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Author Duindam, David.

Title Fragments of the Holocaust : the Amsterdam Hollandsche Schouwburg as a site of memory / David Duindam
Published [Place of publication not identified] : AMSTERDAM UNIVERSITY PRES, 2018
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Contents Cover; Table of Contents; Prologue; 1. The Dynamics of Sites of Memory; 1. Performing Memory and the Remediation of the Past; 2. Remnants of the Past: Heritage and the Museum; 3. The Spatial and Performative Character of Urban Memory; 2. The Construction of an In Situ Memorial Site; Framing Painful Heritage; 1. National Framing and Silent Memories: The Persecution of the Jews as Part of Collective Suffering; 2. Honoring the Memory of Victims: Pride and National Debt; 3. Addressing Painful Heritage: Representation and Appropriation; 3. The Performance of Memory; The Making of a Memorial Museum
1. Place-Making and Spatial Narratives: Early Commemorations2. A Public Memorial; 3. Yom HaShoah as a Dutch Jewish Commemoration; 4. From Memorial to Memorial Museum; 4. The Fragmented Memorial Museum; Indexicality and Self-Inscription; 1. The In Situ Memorial Museum: Mediation and Latent Indexicality; 2. Conflicting Scripts, Routing and Self-Exhibition; 3. Performing the Site: Walking and Self-Inscription; 5. The Spatial Proliferation of Memory; Borders, Façades and Dwellings; 1. Proliferation and Demarcation of Sites of Memory; 2. The Façade and the Passerby: Dissonance and Interaction
3. The House as Index, the House as Dwelling: Collaborative Memory ProjectsEpilogue; Acknowledgements; Bibliography; Index; List of Illustrations; Figure P.1 Wall of names; Figure 2.1 Courtyard; Figure 3. 1 Nieuw Israelietisch Weekblad, May 14, 1948; Figure 3.2 Architect Jan Leupen replaced the central entrance doors with open fencing, c. 1962; Figure 3.3 Architect Léon Waterman designed the chapelle ardente inside the former theater building, c. 1962; Figure 3.4 Architect Jan Leupen designed the courtyard, c. 1962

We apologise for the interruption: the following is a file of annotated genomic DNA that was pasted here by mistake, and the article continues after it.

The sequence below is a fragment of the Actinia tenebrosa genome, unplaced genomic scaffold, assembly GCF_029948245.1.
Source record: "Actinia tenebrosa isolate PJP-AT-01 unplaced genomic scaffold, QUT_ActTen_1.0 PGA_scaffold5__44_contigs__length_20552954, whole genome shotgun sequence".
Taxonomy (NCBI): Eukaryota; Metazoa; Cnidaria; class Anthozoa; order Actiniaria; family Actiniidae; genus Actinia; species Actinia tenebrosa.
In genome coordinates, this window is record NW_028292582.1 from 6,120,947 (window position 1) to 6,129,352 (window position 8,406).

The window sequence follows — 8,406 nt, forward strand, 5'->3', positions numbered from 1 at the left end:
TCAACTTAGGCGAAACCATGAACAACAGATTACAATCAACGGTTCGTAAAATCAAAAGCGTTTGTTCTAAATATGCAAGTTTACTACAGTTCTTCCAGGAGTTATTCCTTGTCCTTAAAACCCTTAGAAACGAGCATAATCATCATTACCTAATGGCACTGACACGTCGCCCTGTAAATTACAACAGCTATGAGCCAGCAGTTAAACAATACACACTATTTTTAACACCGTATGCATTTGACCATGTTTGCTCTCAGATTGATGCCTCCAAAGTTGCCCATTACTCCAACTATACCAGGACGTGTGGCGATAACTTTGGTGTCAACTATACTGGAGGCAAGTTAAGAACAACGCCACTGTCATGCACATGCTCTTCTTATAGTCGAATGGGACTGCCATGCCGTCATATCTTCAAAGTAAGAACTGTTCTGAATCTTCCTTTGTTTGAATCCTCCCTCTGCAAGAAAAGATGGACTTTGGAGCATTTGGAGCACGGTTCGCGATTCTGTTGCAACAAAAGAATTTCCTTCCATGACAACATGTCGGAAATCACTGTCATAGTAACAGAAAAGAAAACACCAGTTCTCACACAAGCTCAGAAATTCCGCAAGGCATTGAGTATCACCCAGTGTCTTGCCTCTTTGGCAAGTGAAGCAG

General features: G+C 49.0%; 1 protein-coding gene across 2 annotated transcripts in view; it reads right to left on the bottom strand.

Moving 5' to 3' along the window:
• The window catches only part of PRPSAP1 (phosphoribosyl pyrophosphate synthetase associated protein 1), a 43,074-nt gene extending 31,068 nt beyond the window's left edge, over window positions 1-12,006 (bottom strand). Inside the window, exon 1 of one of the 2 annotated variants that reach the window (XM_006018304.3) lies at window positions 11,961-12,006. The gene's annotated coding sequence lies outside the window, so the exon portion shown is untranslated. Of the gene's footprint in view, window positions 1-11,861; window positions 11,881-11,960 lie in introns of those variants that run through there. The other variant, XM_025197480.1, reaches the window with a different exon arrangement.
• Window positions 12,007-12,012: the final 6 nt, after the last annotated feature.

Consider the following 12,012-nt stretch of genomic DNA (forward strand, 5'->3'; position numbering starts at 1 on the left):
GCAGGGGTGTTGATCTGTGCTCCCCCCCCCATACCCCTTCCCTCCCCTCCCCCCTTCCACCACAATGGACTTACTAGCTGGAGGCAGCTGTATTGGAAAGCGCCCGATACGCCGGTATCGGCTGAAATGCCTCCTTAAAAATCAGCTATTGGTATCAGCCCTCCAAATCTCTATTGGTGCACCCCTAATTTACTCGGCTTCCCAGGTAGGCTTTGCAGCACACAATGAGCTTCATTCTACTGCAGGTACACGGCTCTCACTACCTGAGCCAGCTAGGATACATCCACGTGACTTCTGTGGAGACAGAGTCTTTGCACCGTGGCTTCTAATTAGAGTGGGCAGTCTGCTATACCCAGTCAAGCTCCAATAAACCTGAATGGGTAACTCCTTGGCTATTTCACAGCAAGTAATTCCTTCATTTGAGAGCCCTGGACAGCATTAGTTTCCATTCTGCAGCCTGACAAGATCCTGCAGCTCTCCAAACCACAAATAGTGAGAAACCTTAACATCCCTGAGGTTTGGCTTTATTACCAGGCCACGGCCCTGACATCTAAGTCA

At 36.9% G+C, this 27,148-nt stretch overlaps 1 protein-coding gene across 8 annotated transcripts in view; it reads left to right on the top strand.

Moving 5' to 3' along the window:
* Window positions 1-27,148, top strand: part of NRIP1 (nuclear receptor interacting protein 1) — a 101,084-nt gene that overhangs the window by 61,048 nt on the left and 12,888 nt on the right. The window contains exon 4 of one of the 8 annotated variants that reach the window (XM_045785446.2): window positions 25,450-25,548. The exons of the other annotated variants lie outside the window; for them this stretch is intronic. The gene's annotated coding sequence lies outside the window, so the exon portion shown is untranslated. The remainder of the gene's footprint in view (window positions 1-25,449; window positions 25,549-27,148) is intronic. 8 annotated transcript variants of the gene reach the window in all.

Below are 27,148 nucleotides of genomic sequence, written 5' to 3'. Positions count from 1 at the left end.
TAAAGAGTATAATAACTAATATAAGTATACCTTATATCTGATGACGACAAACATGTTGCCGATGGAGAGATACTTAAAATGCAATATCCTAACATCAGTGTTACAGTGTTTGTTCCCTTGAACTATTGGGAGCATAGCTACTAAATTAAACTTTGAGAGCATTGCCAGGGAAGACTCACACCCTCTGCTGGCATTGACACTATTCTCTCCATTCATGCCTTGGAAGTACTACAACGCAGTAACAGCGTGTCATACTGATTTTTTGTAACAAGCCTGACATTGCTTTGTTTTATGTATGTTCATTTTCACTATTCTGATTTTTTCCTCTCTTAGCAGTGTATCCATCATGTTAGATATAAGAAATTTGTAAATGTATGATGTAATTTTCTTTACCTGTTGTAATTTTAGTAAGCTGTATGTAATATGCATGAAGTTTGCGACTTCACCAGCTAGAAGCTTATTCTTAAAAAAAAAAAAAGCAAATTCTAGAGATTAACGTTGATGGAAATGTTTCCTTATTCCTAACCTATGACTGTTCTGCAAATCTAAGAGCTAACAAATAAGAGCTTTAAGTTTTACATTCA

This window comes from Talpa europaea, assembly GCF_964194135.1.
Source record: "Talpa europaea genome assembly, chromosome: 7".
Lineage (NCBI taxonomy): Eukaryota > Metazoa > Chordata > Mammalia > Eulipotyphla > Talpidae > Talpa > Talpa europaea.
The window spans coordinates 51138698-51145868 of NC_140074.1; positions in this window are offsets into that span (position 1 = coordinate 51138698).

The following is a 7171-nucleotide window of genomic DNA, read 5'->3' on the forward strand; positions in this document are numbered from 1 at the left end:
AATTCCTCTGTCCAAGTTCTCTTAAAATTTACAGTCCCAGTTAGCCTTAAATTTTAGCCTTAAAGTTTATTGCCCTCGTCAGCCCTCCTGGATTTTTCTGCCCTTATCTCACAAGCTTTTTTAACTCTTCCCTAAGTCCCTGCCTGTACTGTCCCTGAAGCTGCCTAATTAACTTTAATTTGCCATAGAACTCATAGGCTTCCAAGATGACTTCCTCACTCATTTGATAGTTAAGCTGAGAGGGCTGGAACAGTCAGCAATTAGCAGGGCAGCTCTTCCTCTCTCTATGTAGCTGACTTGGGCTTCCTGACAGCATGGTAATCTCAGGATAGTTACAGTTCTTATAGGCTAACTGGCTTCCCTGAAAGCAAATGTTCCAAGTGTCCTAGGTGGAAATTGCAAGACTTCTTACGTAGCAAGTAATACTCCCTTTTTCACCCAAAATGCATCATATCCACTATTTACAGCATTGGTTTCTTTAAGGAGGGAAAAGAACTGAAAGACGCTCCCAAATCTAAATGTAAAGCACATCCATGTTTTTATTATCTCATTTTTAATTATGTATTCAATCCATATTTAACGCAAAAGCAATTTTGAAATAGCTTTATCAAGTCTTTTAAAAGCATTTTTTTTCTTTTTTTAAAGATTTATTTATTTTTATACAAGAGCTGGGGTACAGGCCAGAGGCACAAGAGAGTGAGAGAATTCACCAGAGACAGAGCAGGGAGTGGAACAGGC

Figure 3.12 Photograph and baby clothes of Jaap Wertheim, who survived the war in hidingFigure 3.13 Cardboard cutout of woman delivering baby to safety; Figure 4.1 Historical photograph installed in outside space behind the courtyard; Figure 4.2 Backside of panel; Figure 4.3 View from garden toward the courtyard; Figure 4.4 Historical photograph installed on the back of the former theater hall that shows Jewish deportees climbing into a neighboring garden; Figure 4.5 Stones laid by visitors on the base of the pylon
Figure 3.5 Victor Levie designed the wall of names in 1993 that replaced the chapelle ardenteFigure 3.6 Stone pavement laid with embankments that represent the former seating arrangement in the theater; Figure 3.7 Stone pavement laid with embankments that represent the former seating arrangement in the theater; Figure 3.8 Display of theater history; Figure 3.9 Display of 'Nazi ideology' next to entrance exhibition; Figure 3.10 Beginning of chronological exhibition; Figure 3.11 Artifacts from deported Jews
Summary The memory of the Holocaust is naturally fragmented because its violent and traumatic history prohibits a comprehensive and unified understanding, and this is why museums and other sites of memory remain so important. David Duindam examines how the Hollandsche Schouwburg-a former theatre in Amsterdam used for the registration and deportation of nearly 50,000 Jews-became a memorial museum, and how it will continue to be a meaningful site for future generations. In the immediate postwar years, this building stood as a reminder of a painful past, but by the 1960s it became the first Holocaust memorial of national importance, and in the 1990s, an educational exhibition was added, further allowing visitors to invest and immerse themselves in this site of memory. This books argues how the Hollandsche Schouwburg, and other comparable sites, will remain important in the future as indexical fragments where new generations can engage with the Holocaust on a personal and truly concrete level
Notes Print version record
Subject Hollandse Schouwburg.
Holocaust memorials -- Netherlands -- Amsterdam.
Form Electronic book
ISBN 9048538254 (electronic bk.)
9789048538256 (electronic bk.)